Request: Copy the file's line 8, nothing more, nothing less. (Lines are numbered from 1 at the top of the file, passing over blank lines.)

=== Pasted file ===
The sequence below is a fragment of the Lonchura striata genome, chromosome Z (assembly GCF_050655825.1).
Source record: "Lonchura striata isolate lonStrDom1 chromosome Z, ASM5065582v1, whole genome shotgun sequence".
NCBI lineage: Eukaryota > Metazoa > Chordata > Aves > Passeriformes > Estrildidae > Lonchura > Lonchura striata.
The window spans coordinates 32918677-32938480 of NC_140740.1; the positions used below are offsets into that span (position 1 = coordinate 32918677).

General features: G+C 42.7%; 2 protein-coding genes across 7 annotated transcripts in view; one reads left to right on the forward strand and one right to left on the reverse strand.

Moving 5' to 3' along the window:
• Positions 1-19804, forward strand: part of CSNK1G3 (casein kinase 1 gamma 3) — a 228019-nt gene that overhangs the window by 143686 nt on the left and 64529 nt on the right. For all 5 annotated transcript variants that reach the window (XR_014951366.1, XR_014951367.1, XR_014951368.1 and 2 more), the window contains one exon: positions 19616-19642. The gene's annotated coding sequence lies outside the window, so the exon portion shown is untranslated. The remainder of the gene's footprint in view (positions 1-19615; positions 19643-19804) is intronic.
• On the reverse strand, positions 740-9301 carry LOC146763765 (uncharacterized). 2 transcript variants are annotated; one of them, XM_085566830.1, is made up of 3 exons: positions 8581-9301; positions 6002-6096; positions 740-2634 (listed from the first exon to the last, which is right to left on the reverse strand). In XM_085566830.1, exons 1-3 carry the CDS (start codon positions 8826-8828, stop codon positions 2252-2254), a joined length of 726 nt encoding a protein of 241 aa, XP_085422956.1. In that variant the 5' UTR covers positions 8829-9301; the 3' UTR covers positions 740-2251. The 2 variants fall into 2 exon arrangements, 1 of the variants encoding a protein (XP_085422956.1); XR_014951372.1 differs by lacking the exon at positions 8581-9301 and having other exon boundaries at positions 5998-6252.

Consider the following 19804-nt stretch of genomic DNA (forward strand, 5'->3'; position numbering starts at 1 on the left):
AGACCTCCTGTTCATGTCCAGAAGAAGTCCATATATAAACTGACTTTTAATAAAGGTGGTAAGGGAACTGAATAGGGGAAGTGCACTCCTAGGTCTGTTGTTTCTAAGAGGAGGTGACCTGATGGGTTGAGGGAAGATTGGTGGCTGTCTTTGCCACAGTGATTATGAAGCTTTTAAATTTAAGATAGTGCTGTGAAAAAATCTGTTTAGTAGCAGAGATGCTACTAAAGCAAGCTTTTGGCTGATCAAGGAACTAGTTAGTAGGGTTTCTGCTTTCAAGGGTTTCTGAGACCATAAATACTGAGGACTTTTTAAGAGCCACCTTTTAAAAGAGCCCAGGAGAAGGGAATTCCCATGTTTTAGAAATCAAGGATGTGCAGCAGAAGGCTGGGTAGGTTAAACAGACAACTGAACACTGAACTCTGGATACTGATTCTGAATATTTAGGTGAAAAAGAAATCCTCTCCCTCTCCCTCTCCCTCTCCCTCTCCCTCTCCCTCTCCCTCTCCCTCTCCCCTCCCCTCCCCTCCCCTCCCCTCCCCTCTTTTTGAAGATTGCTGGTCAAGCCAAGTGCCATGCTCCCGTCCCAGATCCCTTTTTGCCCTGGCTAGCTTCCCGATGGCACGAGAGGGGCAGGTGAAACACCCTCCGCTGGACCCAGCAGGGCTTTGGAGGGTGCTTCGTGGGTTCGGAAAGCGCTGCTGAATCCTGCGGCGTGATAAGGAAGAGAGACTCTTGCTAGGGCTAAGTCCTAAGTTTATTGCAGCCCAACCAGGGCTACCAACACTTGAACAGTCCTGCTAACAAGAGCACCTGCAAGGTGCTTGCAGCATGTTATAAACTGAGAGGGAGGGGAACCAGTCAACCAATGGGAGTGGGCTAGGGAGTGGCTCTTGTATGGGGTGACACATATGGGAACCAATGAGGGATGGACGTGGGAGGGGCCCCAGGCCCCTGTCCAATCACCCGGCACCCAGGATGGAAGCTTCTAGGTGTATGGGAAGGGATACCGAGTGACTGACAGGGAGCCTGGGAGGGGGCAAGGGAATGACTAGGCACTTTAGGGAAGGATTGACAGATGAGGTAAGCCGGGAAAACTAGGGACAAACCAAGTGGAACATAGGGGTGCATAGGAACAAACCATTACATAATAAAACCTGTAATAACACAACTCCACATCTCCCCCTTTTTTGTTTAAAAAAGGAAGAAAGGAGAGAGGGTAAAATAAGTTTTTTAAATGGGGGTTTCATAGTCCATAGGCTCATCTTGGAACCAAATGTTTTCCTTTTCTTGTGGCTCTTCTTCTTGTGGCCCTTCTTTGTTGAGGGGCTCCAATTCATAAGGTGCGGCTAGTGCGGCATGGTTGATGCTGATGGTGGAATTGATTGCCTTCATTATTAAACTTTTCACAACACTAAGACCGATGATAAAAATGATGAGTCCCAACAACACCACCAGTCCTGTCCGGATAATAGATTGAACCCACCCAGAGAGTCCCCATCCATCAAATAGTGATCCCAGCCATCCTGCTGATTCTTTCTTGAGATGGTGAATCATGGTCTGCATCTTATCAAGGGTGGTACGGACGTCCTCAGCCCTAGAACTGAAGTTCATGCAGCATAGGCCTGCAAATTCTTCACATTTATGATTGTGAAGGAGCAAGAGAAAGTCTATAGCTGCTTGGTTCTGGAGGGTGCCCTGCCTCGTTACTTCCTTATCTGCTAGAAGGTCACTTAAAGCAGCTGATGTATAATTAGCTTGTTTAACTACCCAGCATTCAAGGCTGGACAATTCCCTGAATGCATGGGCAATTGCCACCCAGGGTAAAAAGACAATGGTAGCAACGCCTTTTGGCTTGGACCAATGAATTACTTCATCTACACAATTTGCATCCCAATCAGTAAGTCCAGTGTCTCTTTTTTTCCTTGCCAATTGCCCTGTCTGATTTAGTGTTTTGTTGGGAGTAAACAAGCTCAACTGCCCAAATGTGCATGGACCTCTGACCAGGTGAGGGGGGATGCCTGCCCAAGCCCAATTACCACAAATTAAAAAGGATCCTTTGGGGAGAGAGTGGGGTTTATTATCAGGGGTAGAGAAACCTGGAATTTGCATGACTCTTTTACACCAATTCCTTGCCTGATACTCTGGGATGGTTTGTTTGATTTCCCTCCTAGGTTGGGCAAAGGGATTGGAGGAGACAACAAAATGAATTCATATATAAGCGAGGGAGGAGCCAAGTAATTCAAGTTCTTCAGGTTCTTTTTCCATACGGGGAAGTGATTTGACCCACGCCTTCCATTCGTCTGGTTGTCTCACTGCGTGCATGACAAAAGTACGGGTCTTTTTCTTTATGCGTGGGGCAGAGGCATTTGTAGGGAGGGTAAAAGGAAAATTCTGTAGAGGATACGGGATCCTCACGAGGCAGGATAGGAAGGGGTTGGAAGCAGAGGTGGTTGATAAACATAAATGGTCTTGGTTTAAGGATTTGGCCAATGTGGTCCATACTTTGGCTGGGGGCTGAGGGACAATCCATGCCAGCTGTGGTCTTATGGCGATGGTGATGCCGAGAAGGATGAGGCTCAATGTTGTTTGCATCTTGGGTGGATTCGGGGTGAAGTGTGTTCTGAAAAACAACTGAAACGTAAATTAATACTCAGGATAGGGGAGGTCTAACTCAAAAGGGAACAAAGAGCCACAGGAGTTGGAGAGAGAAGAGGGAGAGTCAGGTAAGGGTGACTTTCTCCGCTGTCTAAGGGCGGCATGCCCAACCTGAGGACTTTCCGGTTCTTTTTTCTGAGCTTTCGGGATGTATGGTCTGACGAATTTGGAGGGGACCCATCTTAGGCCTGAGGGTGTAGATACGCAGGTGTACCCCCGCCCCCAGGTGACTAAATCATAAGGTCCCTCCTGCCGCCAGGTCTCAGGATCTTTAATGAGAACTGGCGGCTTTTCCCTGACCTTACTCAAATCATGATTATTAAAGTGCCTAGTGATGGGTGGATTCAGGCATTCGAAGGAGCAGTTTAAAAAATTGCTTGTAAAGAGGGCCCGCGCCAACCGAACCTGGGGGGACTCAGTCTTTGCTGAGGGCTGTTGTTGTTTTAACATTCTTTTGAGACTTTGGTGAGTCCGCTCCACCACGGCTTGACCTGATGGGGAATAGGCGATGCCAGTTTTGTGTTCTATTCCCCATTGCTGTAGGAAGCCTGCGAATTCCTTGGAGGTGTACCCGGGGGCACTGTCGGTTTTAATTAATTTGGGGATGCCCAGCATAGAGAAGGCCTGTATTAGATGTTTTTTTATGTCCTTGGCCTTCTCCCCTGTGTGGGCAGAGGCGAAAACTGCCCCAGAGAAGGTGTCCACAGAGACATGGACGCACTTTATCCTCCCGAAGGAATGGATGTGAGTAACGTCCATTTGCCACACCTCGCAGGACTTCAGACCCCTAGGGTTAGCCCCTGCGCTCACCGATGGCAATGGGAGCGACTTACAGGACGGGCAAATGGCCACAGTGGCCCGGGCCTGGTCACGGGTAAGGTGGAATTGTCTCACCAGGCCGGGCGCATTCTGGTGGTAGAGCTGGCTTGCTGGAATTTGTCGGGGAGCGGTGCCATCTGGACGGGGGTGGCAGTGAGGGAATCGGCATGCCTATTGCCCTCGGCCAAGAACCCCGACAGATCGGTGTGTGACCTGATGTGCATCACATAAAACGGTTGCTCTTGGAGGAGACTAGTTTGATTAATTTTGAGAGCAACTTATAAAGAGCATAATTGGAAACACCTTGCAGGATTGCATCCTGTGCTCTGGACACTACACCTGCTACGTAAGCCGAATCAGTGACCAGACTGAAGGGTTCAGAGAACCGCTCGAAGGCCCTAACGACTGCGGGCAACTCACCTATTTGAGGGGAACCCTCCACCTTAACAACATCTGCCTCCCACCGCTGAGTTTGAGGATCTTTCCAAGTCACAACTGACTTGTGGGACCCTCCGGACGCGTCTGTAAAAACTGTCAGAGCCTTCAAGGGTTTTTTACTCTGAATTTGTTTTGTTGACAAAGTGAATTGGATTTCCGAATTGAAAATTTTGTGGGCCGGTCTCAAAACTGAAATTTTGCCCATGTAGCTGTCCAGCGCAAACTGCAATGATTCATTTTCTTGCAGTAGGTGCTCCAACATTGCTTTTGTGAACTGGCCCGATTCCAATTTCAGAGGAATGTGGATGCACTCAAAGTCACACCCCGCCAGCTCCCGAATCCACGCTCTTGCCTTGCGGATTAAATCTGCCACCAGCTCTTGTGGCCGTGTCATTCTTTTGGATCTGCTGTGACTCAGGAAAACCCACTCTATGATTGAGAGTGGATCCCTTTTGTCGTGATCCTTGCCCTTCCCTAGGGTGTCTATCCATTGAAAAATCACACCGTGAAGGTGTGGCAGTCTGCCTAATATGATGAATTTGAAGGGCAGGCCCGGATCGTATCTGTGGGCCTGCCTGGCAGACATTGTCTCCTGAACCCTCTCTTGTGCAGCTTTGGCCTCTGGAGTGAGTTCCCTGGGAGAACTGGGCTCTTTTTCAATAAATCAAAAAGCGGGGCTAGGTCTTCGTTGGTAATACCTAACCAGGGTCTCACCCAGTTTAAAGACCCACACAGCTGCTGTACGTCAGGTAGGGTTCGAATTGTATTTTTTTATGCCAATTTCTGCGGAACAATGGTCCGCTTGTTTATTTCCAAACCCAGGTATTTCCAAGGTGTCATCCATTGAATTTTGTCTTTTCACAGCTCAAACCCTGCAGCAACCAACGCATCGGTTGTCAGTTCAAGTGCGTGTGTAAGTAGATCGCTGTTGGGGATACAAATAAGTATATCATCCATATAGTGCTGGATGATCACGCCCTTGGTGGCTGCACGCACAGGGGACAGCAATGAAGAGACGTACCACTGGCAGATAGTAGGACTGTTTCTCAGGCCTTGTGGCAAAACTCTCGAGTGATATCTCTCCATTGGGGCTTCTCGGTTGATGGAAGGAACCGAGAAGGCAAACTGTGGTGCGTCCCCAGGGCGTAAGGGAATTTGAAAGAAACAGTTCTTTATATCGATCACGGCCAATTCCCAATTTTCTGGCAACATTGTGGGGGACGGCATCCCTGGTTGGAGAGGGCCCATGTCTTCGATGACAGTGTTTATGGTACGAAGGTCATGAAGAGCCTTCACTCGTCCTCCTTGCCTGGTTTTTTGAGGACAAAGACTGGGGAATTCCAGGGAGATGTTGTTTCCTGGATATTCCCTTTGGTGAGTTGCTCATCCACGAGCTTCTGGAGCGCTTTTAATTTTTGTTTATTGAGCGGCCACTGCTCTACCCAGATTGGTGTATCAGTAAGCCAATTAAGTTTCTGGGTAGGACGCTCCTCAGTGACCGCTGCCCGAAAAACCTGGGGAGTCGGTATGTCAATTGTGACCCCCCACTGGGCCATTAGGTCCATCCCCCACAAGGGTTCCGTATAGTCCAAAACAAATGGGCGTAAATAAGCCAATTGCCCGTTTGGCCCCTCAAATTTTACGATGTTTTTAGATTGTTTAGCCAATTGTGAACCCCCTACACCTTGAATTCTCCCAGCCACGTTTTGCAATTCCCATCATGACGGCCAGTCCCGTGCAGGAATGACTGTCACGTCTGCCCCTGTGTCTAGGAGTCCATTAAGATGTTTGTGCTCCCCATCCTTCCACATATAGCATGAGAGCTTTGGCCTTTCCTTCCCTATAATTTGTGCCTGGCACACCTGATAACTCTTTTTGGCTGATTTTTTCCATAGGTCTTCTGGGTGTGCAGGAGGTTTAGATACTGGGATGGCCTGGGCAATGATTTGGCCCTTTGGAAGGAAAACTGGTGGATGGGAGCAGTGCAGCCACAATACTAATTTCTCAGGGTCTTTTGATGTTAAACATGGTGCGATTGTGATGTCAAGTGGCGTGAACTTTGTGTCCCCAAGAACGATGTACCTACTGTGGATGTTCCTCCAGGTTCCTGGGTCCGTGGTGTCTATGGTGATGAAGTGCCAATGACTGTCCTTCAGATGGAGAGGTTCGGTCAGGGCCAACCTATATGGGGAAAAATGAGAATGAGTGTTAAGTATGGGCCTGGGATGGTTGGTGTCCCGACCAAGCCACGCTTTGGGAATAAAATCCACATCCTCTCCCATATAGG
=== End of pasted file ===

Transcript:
• On the reverse strand, positions 740-9301 carry LOC146763765 (uncharacterized). 2 transcript variants are annotated; one of them, XM_085566830.1, is made up of 3 exons: positions 8581-9301; positions 6002-6096; positions 740-2634 (listed from the first exon to the last, which is right to left on the reverse strand). In XM_085566830.1, exons 1-3 carry the CDS (start codon positions 8826-8828, stop codon positions 2252-2254), a joined length of 726 nt encoding a protein of 241 aa, XP_085422956.1. In that variant the 5' UTR covers positions 8829-9301; the 3' UTR covers positions 740-2251. The 2 variants fall into 2 exon arrangements, 1 of the variants encoding a protein (XP_085422956.1); XR_014951372.1 differs by lacking the exon at positions 8581-9301 and having other exon boundaries at positions 5998-6252.